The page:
In Brief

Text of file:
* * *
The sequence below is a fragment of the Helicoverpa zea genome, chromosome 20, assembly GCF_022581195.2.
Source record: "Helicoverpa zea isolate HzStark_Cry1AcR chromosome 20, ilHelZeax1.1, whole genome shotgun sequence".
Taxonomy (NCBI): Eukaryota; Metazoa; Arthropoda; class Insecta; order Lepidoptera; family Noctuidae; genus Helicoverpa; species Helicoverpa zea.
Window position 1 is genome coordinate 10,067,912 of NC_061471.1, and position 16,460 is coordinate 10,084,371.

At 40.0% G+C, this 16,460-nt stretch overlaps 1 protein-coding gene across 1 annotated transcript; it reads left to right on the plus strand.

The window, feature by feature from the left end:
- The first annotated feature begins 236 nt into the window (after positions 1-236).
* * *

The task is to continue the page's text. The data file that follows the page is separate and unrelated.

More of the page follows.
Restis group teams up with Abu Dhabi’s IPIC Restis Group, Greece’s fifth-largest shipping company, will team up with Abu Dhabi’s International Petroleum Investment Company to jointly invest in shipping, energy and transport. The two companies will create a joint venture with an initial investment of $1.5 billion, Athens-based Restis Group said in an e-mailed statement yesterday. The two companies yesterday signed a memorandum of understanding to cooperate in a number of areas, including storage, shipbuilding, pipelines and ports. «Through acquisitions and strategic holdings the new consortium aims at creating the first vertically integrated group that will be active not only in oil extraction and refining but in its transportation,» Khadem A. Al Qubaisi, IPIC’s managing director, said in the statement. IPIC is owned by the government of Abu Dhabi and has an investment portfolio currently estimated at more than $14 billion. The Athens-based Restis Group will manage the new company, according to the statement, with a base in Abu Dhabi. (Bloomberg) Fourlis net profits rise 19 pct to 55 mln euros Fourlis, the Greek franchiser for flat-pack furniture and homewares producer Ikea, said yesterday net profit rose 19 percent to 55 million euros ($70.47 million) last year, as its affordable home goods business weathered a world downturn. Fourlis said group sales rose 17 percent to 784.5 million euros, with Ikea stores producing sales of 334 million euros, up 32.4 percent. (Reuters) Turkish trade Foreign Trade Minister Kursad Tuzmen said Turkey plans to more than triple the volume of trade with neighboring Georgia in the next few years to $4.5 billion. «Construction, energy and food production are our main areas of investment in Georgia this year,» Kursad told reporters yesterday. Representatives of as many as 91 Turkish companies attended the forum, organizers said. Georgian-Turkish trade in 2008 increased 34 percent from the previous year to $1.3 billion. (Bloomberg) Bulgarian lev Bulgaria’s determination to peg its currency to the euro, while saving the lev from devaluation at a time of global turmoil, could also have negative consequences for the economy, analysts have warned. Nevertheless, the currency board is seen as having helped Bulgaria come through a severe banking crisis in the mid-1990s. Ivan Iskrov, Bulgaria’s central bank governor, and Prime Minister Sergei Stanishev recently reiterated their commitment to the board and fixed exchange rate until the country joins the eurozone. «The currency regime is here to stay,» Stanishev told an economic forum in Sofia. «Whatever adjustments occur in the Bulgarian economy, company bankruptcies included, it will all happen under the existing currency board and fixed exchange rate,» Iskrov added. International Monetary Fund-imposed austerity measures and a currency board regime that pegged the lev to the euro at a fixed rate of 1.95583 leva per euro helped the country emerge from its worst-ever banking crisis in 1996-1997, when 14 banks failed. (AFP)

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